Echo2: Building a web application without web skills…without web skills…

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Echo2… oh no, naf! (not another framework). I just want java, not some tricky framework I have to learn into depth before being productive. Ok, then you’re up to Echo2!

Building a complete interactive web application with partial page refreshing (AJAX) without knowledge of AJAX and even without knowledge of (X)HTML, Javascript, JSP, TLD, XSLT. That can’t be possible or can we do this? Yes we can!

 

How can we develop web pages without developing web pages? It’s quite easyy. We just use java classes that resemble a GUI component and let Echo2 render it to the browser. We only have to deal with java classes which resemble GUI compoonents, like Window, Button, Textfield, etc. Hey, that sounds familiair, isn’t it? Yes, it looks like awt and indeed lots of Echo2 components also exist in the awt package.

However we still needsa kind of starting point. In Echo2 this is the abstract java class ApplicationInstance. For each user an instance of this class will be created. As long as the webuser does not exit (or the session times out) this instance is available. For web developers, you can see this as the user session context (Echo2 stores this instance in the user session).

We need to extend this class to create our own ApplicationInstance class bij implementing the init method that returns an Echo2 Window with the content we want:

package myworld;

import nextapp.echo2.app.ApplicationInstance;
import nextapp.echo2.app.Label;
import nextapp.echo2.app.Window;

public class MyApplication extends ApplicationInstance {

    private Window window;

    public Window init() {
        window = new Window();
        window.setTitle("Echo2 Hello World");
        return window;
    }
}

We have to create a new instance of this class by extending the Echo2 WebContainerServlet and implement the newApplicationInstance method:

package myworld;

import nextapp.echo2.app.ApplicationInstance;
import nextapp.echo2.webcontainer.WebContainerServlet;
import myworld.MyApplication;
 
   public class MyServlet extends WebContainerServlet {

      public ApplicationInstance newApplicationInstance() {
          return new MyApplication();
    }
}

By creating a url mapping in the web.xml to this servlet, our hello world Echo2 application is finished:

<web-app>
  <display-name>HelloWorld</display-name>

  <servlet id='my-servlet'>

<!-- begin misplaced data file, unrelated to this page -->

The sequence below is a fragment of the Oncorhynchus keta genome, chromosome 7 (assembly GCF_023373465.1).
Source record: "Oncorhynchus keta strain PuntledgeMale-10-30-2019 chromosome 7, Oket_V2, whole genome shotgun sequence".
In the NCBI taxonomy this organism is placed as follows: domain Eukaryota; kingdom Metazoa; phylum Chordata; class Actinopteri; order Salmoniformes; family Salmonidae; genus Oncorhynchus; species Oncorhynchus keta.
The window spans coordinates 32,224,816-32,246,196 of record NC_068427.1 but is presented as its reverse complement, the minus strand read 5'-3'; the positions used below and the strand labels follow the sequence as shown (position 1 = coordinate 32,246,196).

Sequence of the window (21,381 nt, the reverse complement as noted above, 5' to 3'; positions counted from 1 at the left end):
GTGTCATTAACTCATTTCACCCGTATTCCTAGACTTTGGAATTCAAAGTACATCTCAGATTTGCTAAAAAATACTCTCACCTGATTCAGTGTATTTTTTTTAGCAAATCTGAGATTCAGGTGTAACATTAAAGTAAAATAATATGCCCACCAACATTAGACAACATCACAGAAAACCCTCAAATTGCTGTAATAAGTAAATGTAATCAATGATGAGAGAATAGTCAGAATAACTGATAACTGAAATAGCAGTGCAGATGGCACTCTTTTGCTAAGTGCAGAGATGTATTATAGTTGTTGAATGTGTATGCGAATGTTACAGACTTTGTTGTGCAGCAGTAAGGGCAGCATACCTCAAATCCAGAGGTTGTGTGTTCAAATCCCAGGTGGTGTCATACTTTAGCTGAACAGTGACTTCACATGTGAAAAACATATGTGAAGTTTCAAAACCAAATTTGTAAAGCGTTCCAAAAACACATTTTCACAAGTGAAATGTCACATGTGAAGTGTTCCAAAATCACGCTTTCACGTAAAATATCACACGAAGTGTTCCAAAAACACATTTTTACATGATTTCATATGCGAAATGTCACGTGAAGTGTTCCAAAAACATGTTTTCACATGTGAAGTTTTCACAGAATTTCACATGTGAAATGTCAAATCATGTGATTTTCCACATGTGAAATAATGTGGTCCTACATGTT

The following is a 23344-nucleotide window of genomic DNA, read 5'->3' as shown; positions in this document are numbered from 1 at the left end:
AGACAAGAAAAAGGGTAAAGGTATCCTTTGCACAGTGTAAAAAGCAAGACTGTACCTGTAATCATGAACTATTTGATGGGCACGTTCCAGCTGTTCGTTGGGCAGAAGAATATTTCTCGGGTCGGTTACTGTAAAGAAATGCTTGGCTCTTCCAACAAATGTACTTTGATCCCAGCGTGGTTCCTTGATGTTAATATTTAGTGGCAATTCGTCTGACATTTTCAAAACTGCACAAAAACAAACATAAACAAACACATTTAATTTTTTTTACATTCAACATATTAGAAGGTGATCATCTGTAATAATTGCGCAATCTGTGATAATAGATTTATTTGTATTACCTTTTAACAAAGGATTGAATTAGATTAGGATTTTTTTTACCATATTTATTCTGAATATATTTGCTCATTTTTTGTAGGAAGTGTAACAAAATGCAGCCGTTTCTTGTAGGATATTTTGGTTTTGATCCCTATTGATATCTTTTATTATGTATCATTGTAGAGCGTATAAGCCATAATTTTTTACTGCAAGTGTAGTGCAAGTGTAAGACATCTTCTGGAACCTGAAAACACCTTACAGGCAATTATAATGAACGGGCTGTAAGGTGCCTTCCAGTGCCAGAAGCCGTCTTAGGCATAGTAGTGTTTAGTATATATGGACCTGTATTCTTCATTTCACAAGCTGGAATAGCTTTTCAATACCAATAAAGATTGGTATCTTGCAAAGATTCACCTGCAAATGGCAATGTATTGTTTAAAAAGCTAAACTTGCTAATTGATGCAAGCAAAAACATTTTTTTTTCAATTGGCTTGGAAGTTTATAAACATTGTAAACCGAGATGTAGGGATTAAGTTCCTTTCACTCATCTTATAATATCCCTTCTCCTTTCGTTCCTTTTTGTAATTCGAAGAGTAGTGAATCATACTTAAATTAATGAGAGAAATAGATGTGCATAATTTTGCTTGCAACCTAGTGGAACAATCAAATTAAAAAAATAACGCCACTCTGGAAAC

<servlet-name>myServlet</servlet-name>
    <servlet-class>myworld.MyServlet</servlet-class>
  </servlet>
  

  <servlet-mapping id='my-servlet-mapping'>
    <servlet-name>myServlet</servlet-name>
    <url-pattern>/app</url-pattern>
  </servlet-mapping>
  
</web-app>

You now only need to include a few Echo2 jar libraries in the webproject to make it work (something has to do the real tough work):

  • Echo2_WebRender.jar
  • Echo2_WebContainer.jar
  • Echo2_App.jar
  • servlet.jar
  • echopointng-2.1rc5-1.3.jar (optional, containing some more extended gui components).

 

Our application currently only returns an empty screen, so let’s extend it with some great functionality: Use case “Say Hello”.

To do this we have to add content to the window, so we create a subclass of the ContentPane class. Because I assume you all can read basic java, I’m not gonna explain the java in detail.

package myworld;

import nextapp.echo2.app.Button;
import nextapp.echo2.app.Column;
import nextapp.echo2.app.ContentPane;
import nextapp.echo2.app.Label;
import nextapp.echo2.app.Row;
import nextapp.echo2.app.TextField;
import nextapp.echo2.app.event.ActionEvent;
import nextapp.echo2.app.event.ActionListener;
import echopointng.PushButton;

public class MyPane extends ContentPane implements ActionListener {

    private TextField txtName;
    private Label lblHello;
    private Button btnHello;

    public MyPane() {
        super();

        Column column = new Column();
        add(column);
        Row row = new Row();
        txtName = new TextField();
        btnHello = new PushButton("Say hello");
        btnHello.setActionCommand("sayHello");
        btnHello.addActionListener(this);
        row.add(txtName);
        row.add(btnHello);
        column.add(row);
        lblHello = new Label("hoi");
        column.add(lblHello);
    }

    public void actionPerformed(ActionEvent ae) {
        if (ae.getActionCommand().equals("sayHello")) {
            lblHello.setText("Hello " + txtName.getText());
        }
    }
}

We should not forget to add this content to our window in the init method of the MyApplication class:

    public Window init() {
        window = new Window();
        window.setTitle("Echo2 Hello World");
        window.setContent(new MyPane());
        return window;
    }

To be continued with your own bells and whistles.
 

A tutorial is available at the Echo2 website: http://echo.nextapp.com/site/echo2/doc/tutorial

I also found a nice comparison of Echo2 (thin client) with the Google Web Toolkit (fat client): http://www.theserverside.com/news/thread.tss

And as a final note. Echo2 also provides a drawing Eclipse plug-in for creating the GUI of your content pages. With the plug-in you can graphically create your screen. Under the hood it stores your GUI in a xml file and it creates the java code in a predefined method (initComponents) in your class. You can call this method in the contructor of your class to create the screen.

 

 

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About Author

Emiel is a senior Java & SOA consultant at AMIS, Nieuwegein (The Netherlands).

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